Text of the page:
The UN Security Council is meeting in New York at this hour as some countries, led by the US, push for the establishment of a new inquiry into chemical weapons use in Syria.

The emergency session comes after allegations and video images emerged of a possible chemical weapons attack in the town of Douma.

At least 60 people, including many children, died.

What looms is a likely standoff between Russia and many Western countries in the Council who have long pushed for the renewal of the now defunct Joint Investigative Mechanism (JIM) through which the UN and the Organisation for the Prohibition of Chemical Weapons investigated earlier chemical weapons use in Syria.

The extension of the JIM’s mandate, as it was known, was blocked by a Russia veto.

The JIM found that in previous cases the Syrian government and the terrorist group Isis has used chemical weapons in a number of attacks.

A draft resolution setting up a similar but new mechanism is unlikely to overcome a Russian objection.

UK Ambassador to the UN Karen Pierce says, “I don’t want pre-empt what the Russians may or may not do. They have a responsibility as a P5 member to uphold the key tenets of international peace and security and that includes the chemical weapons convention and weapons of mass destruction. As a responsible P5 member, I hope Russia will at last see the need for a proper investigation of what’s happened and ultimately an accountability mechanism. I’m not holding my breath because as you say, they have vetoed twice before, but I think each time we look at this the accumulative effect of what’s happening on the ground makes it less and less tenable for Russia to veto.”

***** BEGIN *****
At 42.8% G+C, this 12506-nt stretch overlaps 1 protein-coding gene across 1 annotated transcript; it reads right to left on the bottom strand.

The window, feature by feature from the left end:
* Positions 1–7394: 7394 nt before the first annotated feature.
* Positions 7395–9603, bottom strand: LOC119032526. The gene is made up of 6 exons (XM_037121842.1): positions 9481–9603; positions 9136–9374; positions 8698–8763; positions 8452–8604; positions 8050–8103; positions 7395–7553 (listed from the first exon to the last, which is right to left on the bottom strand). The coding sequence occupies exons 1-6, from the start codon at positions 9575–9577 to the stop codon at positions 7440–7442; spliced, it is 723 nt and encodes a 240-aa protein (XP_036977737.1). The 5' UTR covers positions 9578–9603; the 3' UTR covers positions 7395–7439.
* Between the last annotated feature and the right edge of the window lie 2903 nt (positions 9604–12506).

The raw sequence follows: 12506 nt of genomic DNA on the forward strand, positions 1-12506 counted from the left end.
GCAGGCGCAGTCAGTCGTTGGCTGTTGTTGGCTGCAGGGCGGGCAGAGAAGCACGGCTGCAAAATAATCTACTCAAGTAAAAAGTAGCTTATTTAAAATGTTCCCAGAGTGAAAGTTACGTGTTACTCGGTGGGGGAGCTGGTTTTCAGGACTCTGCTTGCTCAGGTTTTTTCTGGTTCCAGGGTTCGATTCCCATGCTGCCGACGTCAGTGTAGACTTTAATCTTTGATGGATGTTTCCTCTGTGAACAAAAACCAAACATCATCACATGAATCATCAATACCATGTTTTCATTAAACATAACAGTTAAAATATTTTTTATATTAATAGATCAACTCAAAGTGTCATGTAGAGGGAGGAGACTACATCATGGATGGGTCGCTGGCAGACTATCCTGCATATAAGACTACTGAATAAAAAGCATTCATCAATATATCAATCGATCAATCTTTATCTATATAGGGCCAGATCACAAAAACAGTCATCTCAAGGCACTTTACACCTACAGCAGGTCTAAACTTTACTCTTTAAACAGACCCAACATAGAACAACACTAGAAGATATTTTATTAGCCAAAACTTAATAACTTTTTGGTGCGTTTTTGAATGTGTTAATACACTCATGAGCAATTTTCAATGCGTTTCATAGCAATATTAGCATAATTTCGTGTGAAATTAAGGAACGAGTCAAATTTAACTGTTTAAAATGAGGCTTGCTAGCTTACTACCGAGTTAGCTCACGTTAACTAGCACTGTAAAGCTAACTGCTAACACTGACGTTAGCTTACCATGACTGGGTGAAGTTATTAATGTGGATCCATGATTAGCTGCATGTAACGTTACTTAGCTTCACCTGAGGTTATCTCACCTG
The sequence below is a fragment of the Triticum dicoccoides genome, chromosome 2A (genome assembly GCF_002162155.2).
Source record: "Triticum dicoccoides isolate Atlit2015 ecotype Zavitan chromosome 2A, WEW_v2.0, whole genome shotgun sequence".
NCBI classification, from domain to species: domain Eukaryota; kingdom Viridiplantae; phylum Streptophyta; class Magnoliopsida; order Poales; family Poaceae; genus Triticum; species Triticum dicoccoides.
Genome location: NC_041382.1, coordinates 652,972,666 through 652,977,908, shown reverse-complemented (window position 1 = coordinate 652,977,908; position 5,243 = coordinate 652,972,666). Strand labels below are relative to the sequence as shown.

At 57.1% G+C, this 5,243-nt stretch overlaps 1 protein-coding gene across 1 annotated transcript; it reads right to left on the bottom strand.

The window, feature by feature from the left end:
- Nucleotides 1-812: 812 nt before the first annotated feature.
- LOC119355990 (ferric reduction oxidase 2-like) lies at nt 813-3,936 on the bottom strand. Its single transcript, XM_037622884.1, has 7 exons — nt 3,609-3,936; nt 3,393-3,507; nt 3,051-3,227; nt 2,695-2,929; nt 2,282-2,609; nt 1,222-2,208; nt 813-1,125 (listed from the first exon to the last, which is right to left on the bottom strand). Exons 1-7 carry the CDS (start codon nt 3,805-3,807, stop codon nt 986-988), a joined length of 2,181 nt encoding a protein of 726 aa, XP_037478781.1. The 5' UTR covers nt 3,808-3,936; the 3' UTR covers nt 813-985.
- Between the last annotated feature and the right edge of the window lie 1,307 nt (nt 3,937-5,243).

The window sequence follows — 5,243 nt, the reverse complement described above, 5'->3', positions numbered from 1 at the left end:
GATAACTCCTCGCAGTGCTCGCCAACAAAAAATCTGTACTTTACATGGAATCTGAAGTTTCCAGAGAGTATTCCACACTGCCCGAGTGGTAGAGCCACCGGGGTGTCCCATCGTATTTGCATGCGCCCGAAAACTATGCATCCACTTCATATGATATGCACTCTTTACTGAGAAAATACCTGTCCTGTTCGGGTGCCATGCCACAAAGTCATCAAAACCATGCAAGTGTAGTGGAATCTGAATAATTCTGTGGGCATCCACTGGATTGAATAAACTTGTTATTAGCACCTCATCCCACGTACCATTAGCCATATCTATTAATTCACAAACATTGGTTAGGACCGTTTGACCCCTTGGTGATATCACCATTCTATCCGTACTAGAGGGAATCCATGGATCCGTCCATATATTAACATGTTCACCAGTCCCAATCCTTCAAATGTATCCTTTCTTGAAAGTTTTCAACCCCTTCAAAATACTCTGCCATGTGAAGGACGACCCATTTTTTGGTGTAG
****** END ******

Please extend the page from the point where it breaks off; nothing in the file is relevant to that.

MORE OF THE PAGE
The United States had earlier indicated that in the absence of Council action in the face of chemical weapons use in Syria, that Washington ‘remained prepared to act if it must.’

The US launched missile strikes against a Syrian airbase after a similar attack in April 2017.

US President Donald Trump says, “We’ll be looking at that barbaric act and studying what’s going on. We’re trying to get people in there. As you know, it’s surrounded. So it’s very hard to get people in, because not only has it been hit, it’s been surrounded. And, if they’re innocent, why aren’t they allowing people to go in and prove? As you know, they are claiming they didn’t make the attack. So, if it’s Russia; if it’s Syria; if it’s Iran; if it’s all of them together, we will figure it out and we will know the answers quite soon. So, we are looking at that very, very strongly and very seriously.”

Despite video evidence, Russia and Syria have denied that a chemical weapons attack took place in Douma with Moscow calling the claims a “provocation”.

They have in turn blamed Israel for escalating the crisis after reports of overnight airstrikes carried out by Israeli military fighter jets on a Syrian airbase.